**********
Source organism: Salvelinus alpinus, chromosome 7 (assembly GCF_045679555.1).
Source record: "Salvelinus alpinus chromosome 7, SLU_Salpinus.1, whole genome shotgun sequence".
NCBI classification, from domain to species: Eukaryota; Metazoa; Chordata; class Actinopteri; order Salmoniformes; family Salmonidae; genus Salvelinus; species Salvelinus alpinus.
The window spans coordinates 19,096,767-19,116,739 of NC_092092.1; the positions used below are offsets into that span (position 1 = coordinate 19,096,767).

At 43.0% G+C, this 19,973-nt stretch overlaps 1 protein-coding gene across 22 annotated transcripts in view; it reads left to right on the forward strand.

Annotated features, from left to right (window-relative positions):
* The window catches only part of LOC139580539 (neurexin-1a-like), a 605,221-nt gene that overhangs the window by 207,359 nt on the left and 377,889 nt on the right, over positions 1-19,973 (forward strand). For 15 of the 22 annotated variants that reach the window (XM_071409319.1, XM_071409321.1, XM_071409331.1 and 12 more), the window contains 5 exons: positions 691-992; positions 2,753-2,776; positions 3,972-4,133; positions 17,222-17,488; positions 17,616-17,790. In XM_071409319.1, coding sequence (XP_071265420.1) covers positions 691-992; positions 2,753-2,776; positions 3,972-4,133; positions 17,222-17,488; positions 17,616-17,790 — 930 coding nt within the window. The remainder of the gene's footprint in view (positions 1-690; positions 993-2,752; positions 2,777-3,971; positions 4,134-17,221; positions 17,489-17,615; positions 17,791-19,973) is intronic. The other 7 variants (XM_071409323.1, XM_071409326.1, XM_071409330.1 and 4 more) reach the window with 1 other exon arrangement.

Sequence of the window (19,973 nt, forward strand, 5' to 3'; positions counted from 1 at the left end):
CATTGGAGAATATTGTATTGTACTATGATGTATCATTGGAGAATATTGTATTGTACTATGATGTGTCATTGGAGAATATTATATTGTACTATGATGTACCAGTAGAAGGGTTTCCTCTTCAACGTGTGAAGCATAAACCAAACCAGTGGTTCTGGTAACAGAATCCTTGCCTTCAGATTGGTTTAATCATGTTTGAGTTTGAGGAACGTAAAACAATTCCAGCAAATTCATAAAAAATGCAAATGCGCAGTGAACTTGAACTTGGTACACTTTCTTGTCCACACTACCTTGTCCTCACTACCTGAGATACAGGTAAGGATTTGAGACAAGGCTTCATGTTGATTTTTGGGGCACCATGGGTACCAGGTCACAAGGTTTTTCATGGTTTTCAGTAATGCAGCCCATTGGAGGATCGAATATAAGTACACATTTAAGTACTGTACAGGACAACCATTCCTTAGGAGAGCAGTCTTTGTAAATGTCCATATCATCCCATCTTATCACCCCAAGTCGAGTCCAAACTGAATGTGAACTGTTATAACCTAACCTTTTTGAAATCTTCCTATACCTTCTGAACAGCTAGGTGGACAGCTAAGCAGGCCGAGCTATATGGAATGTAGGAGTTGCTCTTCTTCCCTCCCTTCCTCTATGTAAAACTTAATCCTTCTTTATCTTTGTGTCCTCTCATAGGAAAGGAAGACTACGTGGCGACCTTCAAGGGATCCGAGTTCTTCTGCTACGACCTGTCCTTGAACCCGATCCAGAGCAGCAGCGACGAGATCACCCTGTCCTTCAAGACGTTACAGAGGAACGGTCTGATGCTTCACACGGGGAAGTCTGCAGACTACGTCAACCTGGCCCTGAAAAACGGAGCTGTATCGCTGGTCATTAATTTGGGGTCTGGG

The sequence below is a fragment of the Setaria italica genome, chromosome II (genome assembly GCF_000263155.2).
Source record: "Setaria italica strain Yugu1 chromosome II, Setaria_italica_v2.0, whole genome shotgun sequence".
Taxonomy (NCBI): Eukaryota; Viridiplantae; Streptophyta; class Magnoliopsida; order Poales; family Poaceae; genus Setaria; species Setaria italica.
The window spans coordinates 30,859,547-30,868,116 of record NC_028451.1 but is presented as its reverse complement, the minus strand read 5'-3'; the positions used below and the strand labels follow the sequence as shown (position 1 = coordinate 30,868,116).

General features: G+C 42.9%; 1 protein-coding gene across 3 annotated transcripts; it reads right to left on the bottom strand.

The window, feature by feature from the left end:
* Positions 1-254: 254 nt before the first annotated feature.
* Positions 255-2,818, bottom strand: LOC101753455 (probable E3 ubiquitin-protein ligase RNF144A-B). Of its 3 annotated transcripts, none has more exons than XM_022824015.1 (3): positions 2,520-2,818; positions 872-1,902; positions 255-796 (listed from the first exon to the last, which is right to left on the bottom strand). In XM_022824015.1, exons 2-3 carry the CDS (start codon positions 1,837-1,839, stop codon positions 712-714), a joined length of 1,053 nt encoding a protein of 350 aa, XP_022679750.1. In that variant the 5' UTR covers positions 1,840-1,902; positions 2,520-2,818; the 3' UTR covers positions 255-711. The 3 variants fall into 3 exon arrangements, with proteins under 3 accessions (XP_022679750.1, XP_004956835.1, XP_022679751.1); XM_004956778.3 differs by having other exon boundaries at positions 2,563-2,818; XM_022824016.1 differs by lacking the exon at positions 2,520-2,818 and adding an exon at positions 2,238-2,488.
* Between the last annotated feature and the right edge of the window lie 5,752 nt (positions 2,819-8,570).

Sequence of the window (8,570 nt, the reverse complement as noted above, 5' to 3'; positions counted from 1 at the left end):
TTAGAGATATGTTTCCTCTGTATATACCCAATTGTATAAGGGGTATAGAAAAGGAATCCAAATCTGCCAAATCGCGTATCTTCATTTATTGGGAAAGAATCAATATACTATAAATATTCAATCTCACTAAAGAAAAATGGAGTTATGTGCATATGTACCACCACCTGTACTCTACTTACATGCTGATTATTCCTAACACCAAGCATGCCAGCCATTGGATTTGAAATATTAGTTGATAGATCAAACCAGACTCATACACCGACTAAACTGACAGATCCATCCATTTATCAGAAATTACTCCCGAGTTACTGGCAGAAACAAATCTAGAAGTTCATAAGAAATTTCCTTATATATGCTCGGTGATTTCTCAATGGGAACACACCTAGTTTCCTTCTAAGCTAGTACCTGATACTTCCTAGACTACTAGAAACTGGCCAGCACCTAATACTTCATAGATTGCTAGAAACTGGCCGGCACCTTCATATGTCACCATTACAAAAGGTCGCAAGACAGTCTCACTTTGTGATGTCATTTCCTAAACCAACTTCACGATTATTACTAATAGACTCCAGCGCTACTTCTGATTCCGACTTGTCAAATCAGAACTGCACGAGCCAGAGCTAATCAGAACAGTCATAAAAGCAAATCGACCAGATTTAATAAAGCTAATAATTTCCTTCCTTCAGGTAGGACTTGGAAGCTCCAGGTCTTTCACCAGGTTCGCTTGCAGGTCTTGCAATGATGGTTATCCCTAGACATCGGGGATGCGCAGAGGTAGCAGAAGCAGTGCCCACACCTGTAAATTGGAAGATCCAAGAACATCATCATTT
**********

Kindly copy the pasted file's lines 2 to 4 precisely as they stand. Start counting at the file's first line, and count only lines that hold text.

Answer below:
Source record: "Salvelinus alpinus chromosome 7, SLU_Salpinus.1, whole genome shotgun sequence".
NCBI classification, from domain to species: Eukaryota; Metazoa; Chordata; class Actinopteri; order Salmoniformes; family Salmonidae; genus Salvelinus; species Salvelinus alpinus.
The window spans coordinates 19,096,767-19,116,739 of NC_092092.1; the positions used below are offsets into that span (position 1 = coordinate 19,096,767).